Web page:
If, then, C minor chord CD.sup.♯ is depressed, there is obtained an output "100100000000". When the shift register 2 is shifted one round by shift pulses and an output "100100000000" is obtained at the beginning of the second round thereof, the same becomes coincident with an output "100100000000" obtained from the 2nd address of the memory circuit 4, and there is obtained a coincidence signal. At that time, an output signal of the first counter circuit 6 is "0000", and an output signal of the second counter circuit 7 is "1". Thus, if the first address of the memory circuit 62 is selected by a signal "1" of the first output terminal 65a of the decoder 65 by means of output pulses of the rhythm pulse generator 64, there is taken out "0000", and "00000" is taken out from the adder 60, whereby "100....." is obtained from the decoder 67 and the gate circuit 69-1 for the C tone is opened. If, next, "1" is obtained at the 2nd output terminal 65b of the decoder 65, the 2nd address is selected and "0100" is taken out. The output "1" of the 2nd output terminal 65b is added to the exclusive-OR circuits 63a, 63b, 63c through the AND circuit 61, so that the word of the 2nd address is converted into "0011". Thus, the gate circuit 69-4 for a minor 3rd, that is, D.sup.♯ tone is opened so as to obtain a tone of the minor 3rd. Thereafter, in almost the same manner as described before in connection with the case of G chord, additions of a 5th, 6th, 7th, 6th, 5th and a minor 3rd are in order effected, whereby a broken chord of D minor is obtained.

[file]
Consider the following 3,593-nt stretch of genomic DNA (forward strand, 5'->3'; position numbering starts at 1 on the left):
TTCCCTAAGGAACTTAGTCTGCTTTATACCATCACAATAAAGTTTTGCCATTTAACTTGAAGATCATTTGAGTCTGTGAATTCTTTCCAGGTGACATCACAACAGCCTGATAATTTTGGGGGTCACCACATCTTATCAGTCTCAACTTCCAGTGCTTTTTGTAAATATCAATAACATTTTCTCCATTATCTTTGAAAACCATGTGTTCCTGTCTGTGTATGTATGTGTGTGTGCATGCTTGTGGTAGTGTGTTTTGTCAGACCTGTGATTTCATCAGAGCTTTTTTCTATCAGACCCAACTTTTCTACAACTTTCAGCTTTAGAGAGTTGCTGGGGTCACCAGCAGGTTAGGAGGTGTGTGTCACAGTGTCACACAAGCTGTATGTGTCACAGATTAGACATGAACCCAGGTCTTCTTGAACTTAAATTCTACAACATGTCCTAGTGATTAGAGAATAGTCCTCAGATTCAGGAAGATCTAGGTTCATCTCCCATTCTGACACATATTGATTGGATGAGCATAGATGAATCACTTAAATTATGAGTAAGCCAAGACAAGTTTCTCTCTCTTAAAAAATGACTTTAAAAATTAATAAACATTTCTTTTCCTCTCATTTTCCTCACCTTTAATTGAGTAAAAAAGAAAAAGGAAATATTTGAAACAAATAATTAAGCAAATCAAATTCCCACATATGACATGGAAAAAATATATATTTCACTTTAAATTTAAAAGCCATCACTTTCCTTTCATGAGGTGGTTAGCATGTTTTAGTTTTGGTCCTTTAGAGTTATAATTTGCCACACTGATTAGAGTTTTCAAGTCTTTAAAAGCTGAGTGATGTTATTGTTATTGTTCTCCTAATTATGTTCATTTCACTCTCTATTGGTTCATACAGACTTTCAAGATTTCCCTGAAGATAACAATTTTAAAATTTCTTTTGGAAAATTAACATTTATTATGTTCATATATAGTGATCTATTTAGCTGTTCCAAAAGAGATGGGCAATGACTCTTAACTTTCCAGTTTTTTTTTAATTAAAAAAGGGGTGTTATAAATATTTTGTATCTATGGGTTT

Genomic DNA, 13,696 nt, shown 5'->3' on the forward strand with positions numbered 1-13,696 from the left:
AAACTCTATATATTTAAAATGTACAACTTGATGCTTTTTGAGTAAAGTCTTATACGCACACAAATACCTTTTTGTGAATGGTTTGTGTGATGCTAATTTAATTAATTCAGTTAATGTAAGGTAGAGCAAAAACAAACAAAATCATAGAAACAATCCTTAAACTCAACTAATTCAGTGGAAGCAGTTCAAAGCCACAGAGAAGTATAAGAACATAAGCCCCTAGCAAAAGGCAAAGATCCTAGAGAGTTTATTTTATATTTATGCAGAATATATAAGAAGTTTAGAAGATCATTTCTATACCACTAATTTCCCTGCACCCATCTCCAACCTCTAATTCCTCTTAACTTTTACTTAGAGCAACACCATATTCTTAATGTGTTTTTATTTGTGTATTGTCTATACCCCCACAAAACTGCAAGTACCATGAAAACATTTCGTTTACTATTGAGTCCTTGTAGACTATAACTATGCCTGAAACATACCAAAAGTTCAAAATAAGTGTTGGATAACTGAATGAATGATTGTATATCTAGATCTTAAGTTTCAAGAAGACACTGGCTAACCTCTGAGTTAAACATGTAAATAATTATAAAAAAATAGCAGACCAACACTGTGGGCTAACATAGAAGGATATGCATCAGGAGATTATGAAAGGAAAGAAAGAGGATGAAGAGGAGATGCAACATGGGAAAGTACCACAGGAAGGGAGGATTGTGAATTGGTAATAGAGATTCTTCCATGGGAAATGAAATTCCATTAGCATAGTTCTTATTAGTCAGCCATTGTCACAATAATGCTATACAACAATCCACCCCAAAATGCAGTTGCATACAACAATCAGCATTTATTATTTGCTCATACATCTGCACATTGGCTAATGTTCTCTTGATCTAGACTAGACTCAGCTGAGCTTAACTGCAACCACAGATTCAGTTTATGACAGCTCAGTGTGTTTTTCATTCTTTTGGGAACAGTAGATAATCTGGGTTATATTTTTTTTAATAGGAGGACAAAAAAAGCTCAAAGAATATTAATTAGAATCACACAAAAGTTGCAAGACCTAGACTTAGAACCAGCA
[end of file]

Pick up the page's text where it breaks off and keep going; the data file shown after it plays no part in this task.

In the embodiment of FIG. 3, the decoders 65, 67 have also reset terminals in almost the same manner as in the case of the first embodiment of FIG. 1. Further, the rhythm pulse generator 64 is so arranged that it may be driven from a time instant when a key is depressed.